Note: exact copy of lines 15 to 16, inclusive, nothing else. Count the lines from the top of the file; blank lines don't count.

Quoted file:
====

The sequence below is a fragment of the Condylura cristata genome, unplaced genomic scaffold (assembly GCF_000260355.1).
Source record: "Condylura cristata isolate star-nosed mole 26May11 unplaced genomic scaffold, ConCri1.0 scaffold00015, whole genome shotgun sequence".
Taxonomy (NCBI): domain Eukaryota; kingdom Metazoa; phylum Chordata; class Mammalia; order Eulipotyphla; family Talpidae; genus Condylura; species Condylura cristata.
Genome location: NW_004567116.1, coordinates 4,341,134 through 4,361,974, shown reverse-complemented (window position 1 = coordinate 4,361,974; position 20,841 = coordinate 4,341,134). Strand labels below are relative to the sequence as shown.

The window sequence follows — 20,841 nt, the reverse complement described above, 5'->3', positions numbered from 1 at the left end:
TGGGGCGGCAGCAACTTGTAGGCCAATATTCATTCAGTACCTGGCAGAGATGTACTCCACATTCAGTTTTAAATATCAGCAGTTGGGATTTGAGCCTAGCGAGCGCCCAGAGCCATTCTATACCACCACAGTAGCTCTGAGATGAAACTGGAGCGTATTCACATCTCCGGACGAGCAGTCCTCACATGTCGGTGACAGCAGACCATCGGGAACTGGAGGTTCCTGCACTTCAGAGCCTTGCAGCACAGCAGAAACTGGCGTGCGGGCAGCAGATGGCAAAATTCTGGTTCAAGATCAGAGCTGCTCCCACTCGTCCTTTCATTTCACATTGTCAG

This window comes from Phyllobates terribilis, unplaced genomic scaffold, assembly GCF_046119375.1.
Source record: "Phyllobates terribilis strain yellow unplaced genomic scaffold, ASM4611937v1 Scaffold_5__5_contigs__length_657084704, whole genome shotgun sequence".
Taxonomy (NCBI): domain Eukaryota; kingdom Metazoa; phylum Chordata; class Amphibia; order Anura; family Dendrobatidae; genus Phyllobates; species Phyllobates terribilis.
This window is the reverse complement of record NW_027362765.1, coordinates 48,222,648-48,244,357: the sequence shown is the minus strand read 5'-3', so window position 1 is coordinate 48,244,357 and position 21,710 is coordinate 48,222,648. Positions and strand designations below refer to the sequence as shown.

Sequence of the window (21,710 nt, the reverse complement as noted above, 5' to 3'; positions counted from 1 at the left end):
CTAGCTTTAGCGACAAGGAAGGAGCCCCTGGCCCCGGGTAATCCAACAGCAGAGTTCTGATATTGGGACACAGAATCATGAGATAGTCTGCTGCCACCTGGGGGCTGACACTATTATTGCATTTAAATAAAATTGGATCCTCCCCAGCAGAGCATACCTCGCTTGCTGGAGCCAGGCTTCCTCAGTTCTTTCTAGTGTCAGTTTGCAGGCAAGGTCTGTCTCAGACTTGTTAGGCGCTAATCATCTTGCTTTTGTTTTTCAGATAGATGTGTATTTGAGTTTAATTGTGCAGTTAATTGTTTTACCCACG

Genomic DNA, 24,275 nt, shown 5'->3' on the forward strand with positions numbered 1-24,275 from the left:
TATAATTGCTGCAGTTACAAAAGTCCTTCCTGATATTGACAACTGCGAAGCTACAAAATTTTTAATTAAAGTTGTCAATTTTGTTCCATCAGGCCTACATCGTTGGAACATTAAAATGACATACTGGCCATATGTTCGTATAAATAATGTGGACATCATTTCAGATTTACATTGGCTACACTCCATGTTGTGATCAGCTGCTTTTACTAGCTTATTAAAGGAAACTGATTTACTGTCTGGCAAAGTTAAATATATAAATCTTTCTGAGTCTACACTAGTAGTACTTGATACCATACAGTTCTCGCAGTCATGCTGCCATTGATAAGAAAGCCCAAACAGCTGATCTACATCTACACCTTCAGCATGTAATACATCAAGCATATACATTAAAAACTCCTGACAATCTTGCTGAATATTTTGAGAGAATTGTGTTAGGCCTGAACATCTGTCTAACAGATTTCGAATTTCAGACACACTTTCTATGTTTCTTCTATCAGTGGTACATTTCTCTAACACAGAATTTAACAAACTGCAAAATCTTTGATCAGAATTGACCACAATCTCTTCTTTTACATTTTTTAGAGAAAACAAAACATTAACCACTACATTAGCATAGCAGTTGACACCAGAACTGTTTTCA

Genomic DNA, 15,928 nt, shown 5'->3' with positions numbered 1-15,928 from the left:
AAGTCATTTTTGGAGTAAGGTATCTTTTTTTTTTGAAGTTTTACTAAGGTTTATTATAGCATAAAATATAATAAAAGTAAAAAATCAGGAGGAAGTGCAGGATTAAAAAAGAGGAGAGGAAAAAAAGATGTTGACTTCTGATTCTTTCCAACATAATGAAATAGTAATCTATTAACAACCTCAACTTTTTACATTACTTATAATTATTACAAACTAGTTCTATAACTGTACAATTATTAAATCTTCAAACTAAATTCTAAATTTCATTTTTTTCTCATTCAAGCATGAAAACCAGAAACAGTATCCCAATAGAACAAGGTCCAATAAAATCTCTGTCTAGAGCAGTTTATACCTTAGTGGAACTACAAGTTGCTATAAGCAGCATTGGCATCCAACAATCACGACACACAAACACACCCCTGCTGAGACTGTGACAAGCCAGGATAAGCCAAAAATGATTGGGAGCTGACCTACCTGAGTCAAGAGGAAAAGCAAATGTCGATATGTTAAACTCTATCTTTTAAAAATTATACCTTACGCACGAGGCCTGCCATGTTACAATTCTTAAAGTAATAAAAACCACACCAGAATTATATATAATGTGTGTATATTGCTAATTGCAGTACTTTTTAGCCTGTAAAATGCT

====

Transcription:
Genomic DNA, 15,928 nt, shown 5'->3' with positions numbered 1-15,928 from the left:
AAGTCATTTTTGGAGTAAGGTATCTTTTTTTTTTGAAGTTTTACTAAGGTTTATTATAGCATAAAATATAATAAAAGTAAAAAATCAGGAGGAAGTGCAGGATTAAAAAAGAGGAGAGGAAAAAAAGATGTTGACTTCTGATTCTTTCCAACATAATGAAATAGTAATCTATTAACAACCTCAACTTTTTACATTACTTATAATTATTACAAACTAGTTCTATAACTGTACAATTATTAAATCTTCAAACTAAATTCTAAATTTCATTTTTTTCTCATTCAAGCATGAAAACCAGAAACAGTATCCCAATAGAACAAGGTCCAATAAAATCTCTGTCTAGAGCAGTTTATACCTTAGTGGAACTACAAGTTGCTATAAGCAGCATTGGCATCCAACAATCACGACACACAAACACACCCCTGCTGAGACTGTGACAAGCCAGGATAAGCCAAAAATGATTGGGAGCTGACCTACCTGAGTCAAGAGGAAAAGCAAATGTCGATATGTTAAACTCTATCTTTTAAAAATTATACCTTACGCACGAGGCCTGCCATGTTACAATTCTTAAAGTAATAAAAACCACACCAGAATTATATATAATGTGTGTATATTGCTAATTGCAGTACTTTTTAGCCTGTAAAATGCT